Ireland’s blight and Puccinia update

Hyphoid logic points out that it is appropriate to discuss about the oomycete Phytophthora infestans on St. Patrick’s Day and mentions a NYT article “The fungus that conquered Europe” that is worth a look.

It is also worth thinking about another blight, well rust, that is spreading through the middle east and could threaten wheat crops worldwide. New Scientist has excellent coverage of Puccinia graminis strain Ug99 which is spreading faster than expected due to a cyclone that spread the rust spores into Iran two years earlier than expected.

Related posts from last year. “Fungus could cause a food shortage”, “Puccinia black stem rust disease spreading”

2 thoughts on “Ireland’s blight and Puccinia update”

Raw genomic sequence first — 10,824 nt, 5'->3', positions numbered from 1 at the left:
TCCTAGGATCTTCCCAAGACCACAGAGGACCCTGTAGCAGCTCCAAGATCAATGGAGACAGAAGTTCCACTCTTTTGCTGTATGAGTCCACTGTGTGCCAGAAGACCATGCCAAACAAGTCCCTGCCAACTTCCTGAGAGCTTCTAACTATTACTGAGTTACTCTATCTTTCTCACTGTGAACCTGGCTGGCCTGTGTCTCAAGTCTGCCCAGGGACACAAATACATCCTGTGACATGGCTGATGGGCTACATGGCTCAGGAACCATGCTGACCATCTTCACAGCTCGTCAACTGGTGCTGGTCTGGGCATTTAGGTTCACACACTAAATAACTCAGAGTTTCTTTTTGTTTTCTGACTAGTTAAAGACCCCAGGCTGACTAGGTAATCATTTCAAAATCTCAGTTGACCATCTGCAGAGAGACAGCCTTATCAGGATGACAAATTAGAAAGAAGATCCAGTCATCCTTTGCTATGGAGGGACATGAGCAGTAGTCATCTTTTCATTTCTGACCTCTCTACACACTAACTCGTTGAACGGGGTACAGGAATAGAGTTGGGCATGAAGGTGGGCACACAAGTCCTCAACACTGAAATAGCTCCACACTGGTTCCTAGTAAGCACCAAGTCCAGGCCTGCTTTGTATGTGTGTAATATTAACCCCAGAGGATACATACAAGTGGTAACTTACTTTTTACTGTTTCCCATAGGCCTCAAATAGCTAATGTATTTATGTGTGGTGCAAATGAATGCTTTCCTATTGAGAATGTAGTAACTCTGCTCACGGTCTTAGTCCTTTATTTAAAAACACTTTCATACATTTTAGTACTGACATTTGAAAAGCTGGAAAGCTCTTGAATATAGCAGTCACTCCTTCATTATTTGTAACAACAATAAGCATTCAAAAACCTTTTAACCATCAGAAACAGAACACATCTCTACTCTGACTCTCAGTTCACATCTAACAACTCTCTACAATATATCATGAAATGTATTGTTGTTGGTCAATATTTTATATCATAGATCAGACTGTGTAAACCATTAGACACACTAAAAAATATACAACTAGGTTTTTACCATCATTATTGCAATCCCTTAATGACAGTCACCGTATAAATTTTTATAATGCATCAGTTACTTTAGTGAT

1. Jason, I am a little confused. From looking at molecular data, I had assumed that oomycetes are not fungi at all (but rather some kind of brown algae). However,you know much more about fungal evolution than I do, and if you say that phytophtora is a fungus….
    By the way, what is the difference between a ‘blight’ and a ‘rust’, apart from the fact that the latter can be observed on iron nails?

  2. Kay –
    You are absolutely correct – Oomycetes aren’t true fungi. This is misconception in the media but its basis is historical. Those who study oomycetes are still “mycologists” because of the historical paraphyletic grouping together of oomycetes with chytrids, and (so-called) “higher” fungi. I think it is also hard to explain to the general audience why a “water mold” is infecting a potato…

    “Blight” refers to the plant symptoms of the disease. “Rust” is the name for the group of fungi that have a particular lifecycle like Puccinia. They are most recognized by the rust spores found on the leaves. Francis has a great picture of Popular rust. The rusts are monphyletic – in that the rust form arose a single time. Rusts are Basidiomycetes (like mushrooms), but in a different major clade called the Urediniomycetes.

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